Mark Atwood Lawrence, University of Texas at Austin

“A Slight but Salutary Case of the Jitters”: Bureaucratic Politics and the Alliance for Progress in Paraguay

Kirk Tyvela, University of Wisconsin, Washington County

Betting on the Africans: John F. Kennedy’s Courting of African Nationalist Leaders

Phil E. Muehlenbeck, George Washington University

Tough Love on the Periphery: The Kennedy Administration, Afghanistan, and the Pashtunistan Question

Robert B. Rakove, Old Dominion University

Comment: Luís Nuno Rodrigues, ISCTE-Lisbon University Institute

Panel 73: Cultures of Opposition: The American Left and U.S. Foreign Relations (Room 213)

Chair: Thomas McCormick, University of Wisconsin at Madison

U.S. and European Left Opposition to the Labor Provisions of the Versailles Treaty

Elizabeth McKillen, University of Maine

Critiquing the Cold War: Sidney Roger, Radio News, and a Culture of Opposition

Nathan Godfried, University of Maine

William Appleman Williams vs Reinhold Niebuhr: U.S. Foreign Policy and Two Theologies

Paul Buhle, Brown University

Comment: Jeffrey A. Engel, Texas A&M University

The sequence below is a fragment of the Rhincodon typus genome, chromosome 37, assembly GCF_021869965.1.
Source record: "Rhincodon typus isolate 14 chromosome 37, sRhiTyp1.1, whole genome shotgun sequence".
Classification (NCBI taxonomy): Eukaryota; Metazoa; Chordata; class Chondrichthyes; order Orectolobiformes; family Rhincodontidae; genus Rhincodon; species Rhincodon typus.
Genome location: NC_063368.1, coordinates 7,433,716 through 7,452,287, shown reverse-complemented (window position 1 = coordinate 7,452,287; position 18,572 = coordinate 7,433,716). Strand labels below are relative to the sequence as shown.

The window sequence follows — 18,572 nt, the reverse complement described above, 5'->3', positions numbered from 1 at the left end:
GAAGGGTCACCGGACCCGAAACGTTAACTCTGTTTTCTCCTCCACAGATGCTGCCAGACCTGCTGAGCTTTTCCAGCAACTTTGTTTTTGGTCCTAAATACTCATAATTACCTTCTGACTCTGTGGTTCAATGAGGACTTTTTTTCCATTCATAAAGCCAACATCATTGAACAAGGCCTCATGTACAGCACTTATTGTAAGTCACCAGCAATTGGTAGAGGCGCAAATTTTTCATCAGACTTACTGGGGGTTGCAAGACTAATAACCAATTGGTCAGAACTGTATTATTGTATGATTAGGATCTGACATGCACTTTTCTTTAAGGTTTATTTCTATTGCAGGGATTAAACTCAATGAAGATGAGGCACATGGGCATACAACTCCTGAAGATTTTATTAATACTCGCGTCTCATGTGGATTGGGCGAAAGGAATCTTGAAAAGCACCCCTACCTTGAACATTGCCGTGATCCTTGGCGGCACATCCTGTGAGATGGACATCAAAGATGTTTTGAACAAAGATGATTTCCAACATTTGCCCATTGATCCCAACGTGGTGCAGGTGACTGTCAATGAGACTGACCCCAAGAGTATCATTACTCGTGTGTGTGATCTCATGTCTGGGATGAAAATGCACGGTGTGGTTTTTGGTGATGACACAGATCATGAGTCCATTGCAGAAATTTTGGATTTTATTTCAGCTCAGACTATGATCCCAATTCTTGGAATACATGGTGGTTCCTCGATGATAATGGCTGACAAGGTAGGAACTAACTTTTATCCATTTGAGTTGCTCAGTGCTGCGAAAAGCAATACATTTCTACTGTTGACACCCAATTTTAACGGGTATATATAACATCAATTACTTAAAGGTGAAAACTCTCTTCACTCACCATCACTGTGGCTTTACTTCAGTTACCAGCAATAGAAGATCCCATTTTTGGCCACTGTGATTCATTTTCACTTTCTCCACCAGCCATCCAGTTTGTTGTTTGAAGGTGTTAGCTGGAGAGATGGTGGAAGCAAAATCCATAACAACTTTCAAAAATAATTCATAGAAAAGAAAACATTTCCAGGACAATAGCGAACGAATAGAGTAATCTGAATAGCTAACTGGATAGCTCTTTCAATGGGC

Panel 74: Cultural Brokers in U.S. Foreign Relations (Room 226)

Chair: Susan A. Brewer, University of Wisconsin-Stevens Point

Cultural Brokers in Transatlantic Economic Relations: The Example of Arnold, Fortas & Porter

Petra Dolata-Kreutzkamp, King’s College London

Vietnam War Photographers: Chroniclers, Propagandists, or Cultural Brokers?

Peter Busch, King’s College London

“Send more people like the Martins…”: Winning the Cold War in Southeast Asia with “The Ugly American”

Andreas Etges, Freie Universität Berlin

Comment: Kenneth A. Osgood, Florida Atlantic University

Panel 75: George Herring’s From Colony to Superpower: U.S. Foreign Relations since 1776: A Discussion of the Master Narrative of the United States and the World (VandeBerg Auditorium/Room 121)

Chair: Marilyn Young, New York University

From Colony to the Global Stage

Brian DeLay, University of California, Berkeley

From the 1890s to 1945

Emily Rosenberg, University of California, Irvine

The Early Cold War

Richard Immerman, Temple University

The Vietnam War Era

Lien-Hang T. Nguyen, University of Kentucky

After Vietnam

Kyle Longley, Arizona State University

Comment: George Herring, University of Kentucky


SOCIAL EVENT: 6:00PM – 8:00 PM

Reception, Wisconsin Veterans Museum, Capitol Square (wear your name badge)

Sponsored by the Wisconsin Veterans Museum and the Center for World Affairs and the Global Economy, University of Wisconsin-Madison